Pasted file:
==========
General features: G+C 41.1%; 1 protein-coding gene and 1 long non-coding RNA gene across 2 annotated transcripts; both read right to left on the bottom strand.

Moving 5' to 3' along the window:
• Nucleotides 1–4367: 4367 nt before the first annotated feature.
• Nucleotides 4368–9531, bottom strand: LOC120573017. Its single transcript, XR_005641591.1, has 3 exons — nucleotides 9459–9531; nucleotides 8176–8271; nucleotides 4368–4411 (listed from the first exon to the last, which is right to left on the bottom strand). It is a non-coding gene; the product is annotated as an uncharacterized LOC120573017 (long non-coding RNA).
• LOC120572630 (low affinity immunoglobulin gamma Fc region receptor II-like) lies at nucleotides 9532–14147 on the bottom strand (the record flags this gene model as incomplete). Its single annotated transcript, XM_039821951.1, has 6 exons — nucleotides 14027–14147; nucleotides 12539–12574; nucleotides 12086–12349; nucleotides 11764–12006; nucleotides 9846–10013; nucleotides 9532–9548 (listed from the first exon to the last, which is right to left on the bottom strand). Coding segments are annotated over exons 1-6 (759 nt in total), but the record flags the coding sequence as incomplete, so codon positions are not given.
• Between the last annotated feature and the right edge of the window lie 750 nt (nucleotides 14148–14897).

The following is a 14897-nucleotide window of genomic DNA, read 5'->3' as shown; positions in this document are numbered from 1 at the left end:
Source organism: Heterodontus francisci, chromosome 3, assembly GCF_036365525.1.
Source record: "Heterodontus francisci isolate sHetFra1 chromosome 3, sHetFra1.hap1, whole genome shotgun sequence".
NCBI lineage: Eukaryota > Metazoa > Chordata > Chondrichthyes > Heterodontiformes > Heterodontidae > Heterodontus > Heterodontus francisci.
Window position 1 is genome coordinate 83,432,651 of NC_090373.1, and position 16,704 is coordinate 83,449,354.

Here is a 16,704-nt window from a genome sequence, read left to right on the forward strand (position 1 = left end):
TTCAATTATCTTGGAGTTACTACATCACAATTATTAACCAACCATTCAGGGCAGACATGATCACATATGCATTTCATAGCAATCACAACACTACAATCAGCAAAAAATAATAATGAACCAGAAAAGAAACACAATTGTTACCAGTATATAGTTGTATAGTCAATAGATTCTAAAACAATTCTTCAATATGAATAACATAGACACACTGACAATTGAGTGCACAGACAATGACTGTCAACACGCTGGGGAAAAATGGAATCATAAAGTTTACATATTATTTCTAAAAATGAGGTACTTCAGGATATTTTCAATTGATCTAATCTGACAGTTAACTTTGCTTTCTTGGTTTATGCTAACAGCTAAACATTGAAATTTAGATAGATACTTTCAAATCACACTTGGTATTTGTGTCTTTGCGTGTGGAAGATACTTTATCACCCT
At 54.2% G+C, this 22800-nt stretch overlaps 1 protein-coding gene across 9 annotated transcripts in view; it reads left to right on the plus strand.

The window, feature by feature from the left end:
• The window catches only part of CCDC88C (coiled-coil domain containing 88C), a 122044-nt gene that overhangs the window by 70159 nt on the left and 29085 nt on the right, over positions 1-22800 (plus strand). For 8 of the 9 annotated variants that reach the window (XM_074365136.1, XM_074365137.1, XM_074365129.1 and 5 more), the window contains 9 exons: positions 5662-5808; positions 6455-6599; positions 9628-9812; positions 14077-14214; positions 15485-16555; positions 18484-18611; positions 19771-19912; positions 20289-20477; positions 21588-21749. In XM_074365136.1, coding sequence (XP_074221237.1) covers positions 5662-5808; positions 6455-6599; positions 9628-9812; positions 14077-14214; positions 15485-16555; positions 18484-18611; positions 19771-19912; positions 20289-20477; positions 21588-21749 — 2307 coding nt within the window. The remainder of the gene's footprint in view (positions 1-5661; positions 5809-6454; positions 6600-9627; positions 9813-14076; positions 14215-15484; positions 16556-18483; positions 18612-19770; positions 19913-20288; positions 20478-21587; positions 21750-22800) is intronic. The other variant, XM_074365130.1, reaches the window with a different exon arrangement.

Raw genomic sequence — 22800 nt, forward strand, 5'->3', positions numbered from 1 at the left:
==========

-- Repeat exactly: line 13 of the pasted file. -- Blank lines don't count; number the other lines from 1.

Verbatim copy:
TTCAATTATCTTGGAGTTACTACATCACAATTATTAACCAACCATTCAGGGCAGACATGATCACATATGCATTTCATAGCAATCACAACACTACAATCAGCAAAAAATAATAATGAACCAGAAAAGAAACACAATTGTTACCAGTATATAGTTGTATAGTCAATAGATTCTAAAACAATTCTTCAATATGAATAACATAGACACACTGACAATTGAGTGCACAGACAATGACTGTCAACACGCTGGGGAAAAATGGAATCATAAAGTTTACATATTATTTCTAAAAATGAGGTACTTCAGGATATTTTCAATTGATCTAATCTGACAGTTAACTTTGCTTTCTTGGTTTATGCTAACAGCTAAACATTGAAATTTAGATAGATACTTTCAAATCACACTTGGTATTTGTGTCTTTGCGTGTGGAAGATACTTTATCACCCT